Bank not liable for fraud loss

Common scams targeting bank customers,
Nilam received a call from a fraudster claiming to be from her overseas bank. Caller ID confirmed the number displayed matched that of the overseas bank. The fraudster said both her New Zealand and overseas accounts were under threat. The fraudster convinced Nilam to give him remote access to her computer so he could test the transfer of payments between her New Zealand bank account and overseas bank account. The fraudster said the transfers were needed for a “systems diagnostic test”, but they would not involve any actual movement of funds. With Nilam’s permission, the scammer then made three payments from her New Zealand account, including a payment that required Nilam to contact her bank to increase her daily limit.
October 2019

Two days later, Nilam contacted her New Zealand bank to say she had been scammed. The bank was able to recover $41,825, but $100,855 could not be retrieved. The bank said it would not reimburse her loss because her actions had breached the terms and conditions of her account and it was not therefore bound by its online fraud guarantee.

Nilam considered this response unacceptable because her overseas bank had already reimbursed other payments made by the same fraudster. She appointed a lawyer to appeal against the New Zealand bank’s decision, but the bank stuck by its position.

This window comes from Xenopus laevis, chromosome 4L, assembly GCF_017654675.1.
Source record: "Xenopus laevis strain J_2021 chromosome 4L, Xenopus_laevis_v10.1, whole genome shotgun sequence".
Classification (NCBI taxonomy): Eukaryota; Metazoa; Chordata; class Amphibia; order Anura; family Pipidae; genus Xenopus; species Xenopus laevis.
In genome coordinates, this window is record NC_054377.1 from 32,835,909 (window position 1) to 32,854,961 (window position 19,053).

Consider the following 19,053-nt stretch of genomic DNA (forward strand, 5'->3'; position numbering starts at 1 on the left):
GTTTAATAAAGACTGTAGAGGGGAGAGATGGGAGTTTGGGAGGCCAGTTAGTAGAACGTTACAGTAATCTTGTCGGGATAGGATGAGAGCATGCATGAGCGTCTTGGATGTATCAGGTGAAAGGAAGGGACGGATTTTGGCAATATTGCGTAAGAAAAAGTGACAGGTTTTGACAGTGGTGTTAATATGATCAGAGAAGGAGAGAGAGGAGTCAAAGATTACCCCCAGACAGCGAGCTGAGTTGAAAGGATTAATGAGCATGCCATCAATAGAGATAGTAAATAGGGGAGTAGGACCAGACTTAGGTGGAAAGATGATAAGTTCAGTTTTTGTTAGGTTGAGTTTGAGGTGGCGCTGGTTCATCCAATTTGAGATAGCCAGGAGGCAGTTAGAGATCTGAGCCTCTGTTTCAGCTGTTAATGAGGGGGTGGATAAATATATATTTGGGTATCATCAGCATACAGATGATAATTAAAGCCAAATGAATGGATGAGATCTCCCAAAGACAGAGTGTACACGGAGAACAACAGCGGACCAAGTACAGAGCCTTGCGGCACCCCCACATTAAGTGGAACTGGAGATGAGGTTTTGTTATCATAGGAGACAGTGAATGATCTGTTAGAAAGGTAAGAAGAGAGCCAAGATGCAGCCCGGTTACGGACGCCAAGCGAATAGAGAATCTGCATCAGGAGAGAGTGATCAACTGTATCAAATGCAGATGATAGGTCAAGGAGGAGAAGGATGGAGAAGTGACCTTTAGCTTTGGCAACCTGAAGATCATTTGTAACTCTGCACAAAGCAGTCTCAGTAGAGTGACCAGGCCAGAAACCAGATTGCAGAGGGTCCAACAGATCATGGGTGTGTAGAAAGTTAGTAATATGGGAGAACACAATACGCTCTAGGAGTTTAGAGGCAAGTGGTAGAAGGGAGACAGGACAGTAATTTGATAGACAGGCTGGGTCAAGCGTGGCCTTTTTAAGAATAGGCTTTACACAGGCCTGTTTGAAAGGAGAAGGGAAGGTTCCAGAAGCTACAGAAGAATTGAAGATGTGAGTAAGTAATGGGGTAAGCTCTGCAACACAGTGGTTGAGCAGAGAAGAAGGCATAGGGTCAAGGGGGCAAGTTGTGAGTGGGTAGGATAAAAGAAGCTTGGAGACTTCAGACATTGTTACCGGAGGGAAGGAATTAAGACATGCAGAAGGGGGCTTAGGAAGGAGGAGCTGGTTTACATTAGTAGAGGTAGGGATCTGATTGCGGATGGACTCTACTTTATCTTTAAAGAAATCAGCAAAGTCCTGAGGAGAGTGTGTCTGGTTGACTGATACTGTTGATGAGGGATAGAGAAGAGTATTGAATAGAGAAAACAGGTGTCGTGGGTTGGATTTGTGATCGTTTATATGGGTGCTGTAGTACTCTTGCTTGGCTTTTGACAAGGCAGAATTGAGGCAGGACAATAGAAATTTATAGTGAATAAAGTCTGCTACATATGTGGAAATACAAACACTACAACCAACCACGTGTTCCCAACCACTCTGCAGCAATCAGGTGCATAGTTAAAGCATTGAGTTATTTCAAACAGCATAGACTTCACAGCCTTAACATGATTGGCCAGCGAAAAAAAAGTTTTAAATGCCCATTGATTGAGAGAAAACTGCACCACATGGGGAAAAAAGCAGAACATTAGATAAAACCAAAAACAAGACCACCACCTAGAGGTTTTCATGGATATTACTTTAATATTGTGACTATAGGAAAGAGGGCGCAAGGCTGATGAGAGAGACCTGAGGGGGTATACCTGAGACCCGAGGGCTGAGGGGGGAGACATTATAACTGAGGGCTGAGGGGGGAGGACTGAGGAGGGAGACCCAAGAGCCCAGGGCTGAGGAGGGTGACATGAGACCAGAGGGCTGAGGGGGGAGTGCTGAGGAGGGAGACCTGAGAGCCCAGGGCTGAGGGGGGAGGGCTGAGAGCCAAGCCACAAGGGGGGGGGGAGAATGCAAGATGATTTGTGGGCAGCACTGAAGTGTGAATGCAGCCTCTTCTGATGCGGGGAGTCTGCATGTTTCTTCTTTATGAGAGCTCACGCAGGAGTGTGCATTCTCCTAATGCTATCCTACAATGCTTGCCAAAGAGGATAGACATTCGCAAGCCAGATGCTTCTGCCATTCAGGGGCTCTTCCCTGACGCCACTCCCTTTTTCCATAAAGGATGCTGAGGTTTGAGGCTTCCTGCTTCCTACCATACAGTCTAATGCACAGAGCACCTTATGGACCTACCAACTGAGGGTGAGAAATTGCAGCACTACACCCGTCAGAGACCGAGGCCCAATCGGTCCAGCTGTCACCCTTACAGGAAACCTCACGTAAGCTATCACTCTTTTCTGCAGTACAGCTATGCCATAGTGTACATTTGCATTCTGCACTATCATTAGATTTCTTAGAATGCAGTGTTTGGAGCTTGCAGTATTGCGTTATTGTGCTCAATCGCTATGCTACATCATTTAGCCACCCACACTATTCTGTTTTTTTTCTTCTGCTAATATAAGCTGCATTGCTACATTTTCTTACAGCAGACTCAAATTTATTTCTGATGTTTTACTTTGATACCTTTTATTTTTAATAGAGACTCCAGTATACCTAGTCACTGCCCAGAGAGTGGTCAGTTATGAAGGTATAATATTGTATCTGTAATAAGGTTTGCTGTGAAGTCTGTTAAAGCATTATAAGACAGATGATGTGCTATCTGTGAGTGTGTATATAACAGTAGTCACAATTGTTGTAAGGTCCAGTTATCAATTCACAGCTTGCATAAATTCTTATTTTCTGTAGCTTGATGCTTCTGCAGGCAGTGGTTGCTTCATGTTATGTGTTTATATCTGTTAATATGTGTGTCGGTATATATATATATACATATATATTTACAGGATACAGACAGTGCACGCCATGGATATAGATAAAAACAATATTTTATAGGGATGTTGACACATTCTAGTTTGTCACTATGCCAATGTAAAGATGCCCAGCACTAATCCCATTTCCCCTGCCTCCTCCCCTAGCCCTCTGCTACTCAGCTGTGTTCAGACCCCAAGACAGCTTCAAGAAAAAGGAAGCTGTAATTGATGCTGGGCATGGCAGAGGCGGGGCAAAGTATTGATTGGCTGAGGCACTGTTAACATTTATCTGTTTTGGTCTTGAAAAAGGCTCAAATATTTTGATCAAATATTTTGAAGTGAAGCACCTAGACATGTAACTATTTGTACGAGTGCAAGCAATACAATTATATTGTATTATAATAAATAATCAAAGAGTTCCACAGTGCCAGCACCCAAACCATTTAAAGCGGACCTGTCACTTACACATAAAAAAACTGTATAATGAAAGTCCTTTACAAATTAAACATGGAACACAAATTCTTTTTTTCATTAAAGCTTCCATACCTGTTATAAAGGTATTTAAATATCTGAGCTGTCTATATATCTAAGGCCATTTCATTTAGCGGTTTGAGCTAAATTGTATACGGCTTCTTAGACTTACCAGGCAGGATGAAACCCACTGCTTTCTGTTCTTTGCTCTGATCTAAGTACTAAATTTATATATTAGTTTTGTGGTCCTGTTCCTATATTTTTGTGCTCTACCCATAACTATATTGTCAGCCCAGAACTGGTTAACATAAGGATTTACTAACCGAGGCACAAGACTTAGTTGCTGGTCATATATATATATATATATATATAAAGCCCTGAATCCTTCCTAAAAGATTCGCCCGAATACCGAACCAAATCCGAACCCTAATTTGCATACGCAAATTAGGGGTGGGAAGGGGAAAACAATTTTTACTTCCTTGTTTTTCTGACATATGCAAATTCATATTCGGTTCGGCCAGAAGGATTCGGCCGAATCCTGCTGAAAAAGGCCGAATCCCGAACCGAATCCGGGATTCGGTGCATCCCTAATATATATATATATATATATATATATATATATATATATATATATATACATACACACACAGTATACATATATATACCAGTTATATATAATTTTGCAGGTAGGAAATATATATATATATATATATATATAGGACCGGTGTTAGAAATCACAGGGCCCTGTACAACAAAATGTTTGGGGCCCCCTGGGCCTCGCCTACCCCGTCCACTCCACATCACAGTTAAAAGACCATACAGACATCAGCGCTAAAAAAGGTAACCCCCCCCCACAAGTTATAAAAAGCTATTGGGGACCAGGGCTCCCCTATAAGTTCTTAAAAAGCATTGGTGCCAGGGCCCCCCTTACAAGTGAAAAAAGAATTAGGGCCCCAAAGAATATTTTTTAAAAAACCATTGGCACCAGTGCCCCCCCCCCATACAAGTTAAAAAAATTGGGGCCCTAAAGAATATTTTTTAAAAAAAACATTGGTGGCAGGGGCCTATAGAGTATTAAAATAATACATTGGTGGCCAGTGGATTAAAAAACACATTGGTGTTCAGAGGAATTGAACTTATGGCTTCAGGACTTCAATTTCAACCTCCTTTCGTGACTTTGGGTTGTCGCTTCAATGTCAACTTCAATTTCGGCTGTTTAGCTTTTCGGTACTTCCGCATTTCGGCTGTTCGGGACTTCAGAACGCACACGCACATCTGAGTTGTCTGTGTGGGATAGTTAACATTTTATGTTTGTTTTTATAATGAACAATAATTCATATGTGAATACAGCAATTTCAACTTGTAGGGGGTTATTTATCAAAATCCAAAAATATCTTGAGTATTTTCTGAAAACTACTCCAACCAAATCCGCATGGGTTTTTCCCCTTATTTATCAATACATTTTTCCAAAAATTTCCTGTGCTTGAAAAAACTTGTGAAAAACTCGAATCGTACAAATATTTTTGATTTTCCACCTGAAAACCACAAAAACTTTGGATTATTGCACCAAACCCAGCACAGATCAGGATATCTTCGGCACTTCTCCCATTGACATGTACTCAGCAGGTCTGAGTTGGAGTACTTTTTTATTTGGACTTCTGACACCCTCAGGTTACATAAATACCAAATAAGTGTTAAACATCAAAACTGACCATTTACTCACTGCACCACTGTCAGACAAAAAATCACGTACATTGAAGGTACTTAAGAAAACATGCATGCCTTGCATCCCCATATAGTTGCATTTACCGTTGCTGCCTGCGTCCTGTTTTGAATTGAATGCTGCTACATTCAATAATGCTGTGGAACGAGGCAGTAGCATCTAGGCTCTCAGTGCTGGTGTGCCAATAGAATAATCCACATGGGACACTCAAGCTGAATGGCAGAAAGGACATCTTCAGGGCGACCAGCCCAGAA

Our investigation

We found the bank was not liable for the $100,855 loss. Different countries have different requirements for invoking an online fraud guarantee. In New Zealand, the Code of Banking Practice provides that banks will reimburse customers for fraud losses resulting from unauthorised use of their cards or internet banking. As Nilam had given the scammers permission to make the payments, they weren’t unauthorised so the Code didn’t protect her.

We looked at what liability the bank had under its terms and conditions, as the Code is a minimum standard and banks can set their liability for fraud at a higher level if they wish. There was significant ambiguity about the scope of the bank’s liability under its terms and conditions. However, the liability was subject to the customer taking reasonable care and following the terms and conditions. The terms and conditions prohibited giving out text authorisation codes, and it seems Nilam had given these to the scammer. We thought it was also likely that she hadn’t taken reasonable care as there were several red flags in the scammer’s story which would have alerted a reasonable person to concerns about the legitimacy of the instructions. For example, she had asked her bank to increase her daily limit, circumventing a safeguard that logically should not have been necessary if, as the caller promised, the test transfers were not going to result in any actual movement of funds.

We did, however, find the bank should have given a better explanation of why it declined her claim and/or referred her to us sooner for independent advice, thereby avoiding her significant legal bill.


The bank offered to reimburse Nilam’s legal fees as a gesture of goodwill, and she accepted the offer. We also raised concerns with the bank about the confusion caused by its terms and conditions and identified this as an area that we will work with the bank to improve.

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